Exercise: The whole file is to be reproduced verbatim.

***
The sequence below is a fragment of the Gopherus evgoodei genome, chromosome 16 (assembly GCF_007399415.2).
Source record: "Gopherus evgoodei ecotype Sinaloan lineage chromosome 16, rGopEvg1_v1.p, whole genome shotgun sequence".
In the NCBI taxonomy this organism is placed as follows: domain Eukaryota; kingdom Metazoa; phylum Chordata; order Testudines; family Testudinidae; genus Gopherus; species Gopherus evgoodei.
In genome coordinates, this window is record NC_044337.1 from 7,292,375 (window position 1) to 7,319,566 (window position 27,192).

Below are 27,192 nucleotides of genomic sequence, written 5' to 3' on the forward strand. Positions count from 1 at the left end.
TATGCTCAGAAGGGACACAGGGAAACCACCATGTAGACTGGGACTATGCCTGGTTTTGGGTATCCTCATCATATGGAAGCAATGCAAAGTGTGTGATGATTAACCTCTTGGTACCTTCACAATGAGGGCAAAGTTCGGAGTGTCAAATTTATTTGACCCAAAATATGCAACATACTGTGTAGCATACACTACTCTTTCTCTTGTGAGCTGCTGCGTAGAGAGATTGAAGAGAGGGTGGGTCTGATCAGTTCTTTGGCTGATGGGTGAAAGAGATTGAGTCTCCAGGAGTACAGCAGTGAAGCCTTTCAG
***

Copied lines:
The sequence below is a fragment of the Gopherus evgoodei genome, chromosome 16 (assembly GCF_007399415.2).
Source record: "Gopherus evgoodei ecotype Sinaloan lineage chromosome 16, rGopEvg1_v1.p, whole genome shotgun sequence".
In the NCBI taxonomy this organism is placed as follows: domain Eukaryota; kingdom Metazoa; phylum Chordata; order Testudines; family Testudinidae; genus Gopherus; species Gopherus evgoodei.
In genome coordinates, this window is record NC_044337.1 from 7,292,375 (window position 1) to 7,319,566 (window position 27,192).

Below are 27,192 nucleotides of genomic sequence, written 5' to 3' on the forward strand. Positions count from 1 at the left end.
TATGCTCAGAAGGGACACAGGGAAACCACCATGTAGACTGGGACTATGCCTGGTTTTGGGTATCCTCATCATATGGAAGCAATGCAAAGTGTGTGATGATTAACCTCTTGGTACCTTCACAATGAGGGCAAAGTTCGGAGTGTCAAATTTATTTGACCCAAAATATGCAACATACTGTGTAGCATACACTACTCTTTCTCTTGTGAGCTGCTGCGTAGAGAGATTGAAGAGAGGGTGGGTCTGATCAGTTCTTTGGCTGATGGGTGAAAGAGATTGAGTCTCCAGGAGTACAGCAGTGAAGCCTTTCAG